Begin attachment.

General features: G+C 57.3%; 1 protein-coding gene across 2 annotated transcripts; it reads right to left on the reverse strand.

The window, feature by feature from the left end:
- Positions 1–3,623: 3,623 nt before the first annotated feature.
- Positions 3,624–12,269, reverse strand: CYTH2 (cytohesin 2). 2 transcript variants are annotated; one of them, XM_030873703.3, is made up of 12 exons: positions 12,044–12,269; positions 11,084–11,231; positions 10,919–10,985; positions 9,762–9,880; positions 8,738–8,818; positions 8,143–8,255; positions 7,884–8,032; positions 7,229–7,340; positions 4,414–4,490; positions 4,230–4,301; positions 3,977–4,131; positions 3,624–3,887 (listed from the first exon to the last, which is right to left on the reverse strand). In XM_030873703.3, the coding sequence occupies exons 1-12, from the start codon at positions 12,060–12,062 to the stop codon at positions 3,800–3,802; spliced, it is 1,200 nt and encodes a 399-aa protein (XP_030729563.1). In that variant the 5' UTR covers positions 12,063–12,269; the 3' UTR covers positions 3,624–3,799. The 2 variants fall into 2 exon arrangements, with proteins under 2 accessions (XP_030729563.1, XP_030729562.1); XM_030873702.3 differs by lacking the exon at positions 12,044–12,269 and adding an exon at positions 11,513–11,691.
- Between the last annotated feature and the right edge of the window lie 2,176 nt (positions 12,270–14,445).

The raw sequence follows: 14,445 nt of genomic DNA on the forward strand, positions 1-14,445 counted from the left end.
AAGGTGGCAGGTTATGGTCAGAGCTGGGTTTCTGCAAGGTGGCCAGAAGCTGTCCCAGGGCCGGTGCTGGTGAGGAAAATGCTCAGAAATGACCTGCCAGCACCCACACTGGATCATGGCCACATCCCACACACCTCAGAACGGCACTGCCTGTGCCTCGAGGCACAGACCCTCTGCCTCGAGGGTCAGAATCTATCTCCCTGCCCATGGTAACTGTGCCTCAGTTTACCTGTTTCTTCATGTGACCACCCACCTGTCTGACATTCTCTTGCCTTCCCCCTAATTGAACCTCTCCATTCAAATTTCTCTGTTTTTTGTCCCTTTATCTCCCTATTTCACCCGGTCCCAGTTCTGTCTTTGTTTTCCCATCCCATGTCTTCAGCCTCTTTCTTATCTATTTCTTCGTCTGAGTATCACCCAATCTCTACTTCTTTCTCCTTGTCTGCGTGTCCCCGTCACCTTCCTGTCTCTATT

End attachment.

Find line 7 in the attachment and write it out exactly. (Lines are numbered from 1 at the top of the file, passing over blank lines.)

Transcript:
AAGGTGGCAGGTTATGGTCAGAGCTGGGTTTCTGCAAGGTGGCCAGAAGCTGTCCCAGGGCCGGTGCTGGTGAGGAAAATGCTCAGAAATGACCTGCCAGCACCCACACTGGATCATGGCCACATCCCACACACCTCAGAACGGCACTGCCTGTGCCTCGAGGCACAGACCCTCTGCCTCGAGGGTCAGAATCTATCTCCCTGCCCATGGTAACTGTGCCTCAGTTTACCTGTTTCTTCATGTGACCACCCACCTGTCTGACATTCTCTTGCCTTCCCCCTAATTGAACCTCTCCATTCAAATTTCTCTGTTTTTTGTCCCTTTATCTCCCTATTTCACCCGGTCCCAGTTCTGTCTTTGTTTTCCCATCCCATGTCTTCAGCCTCTTTCTTATCTATTTCTTCGTCTGAGTATCACCCAATCTCTACTTCTTTCTCCTTGTCTGCGTGTCCCCGTCACCTTCCTGTCTCTATT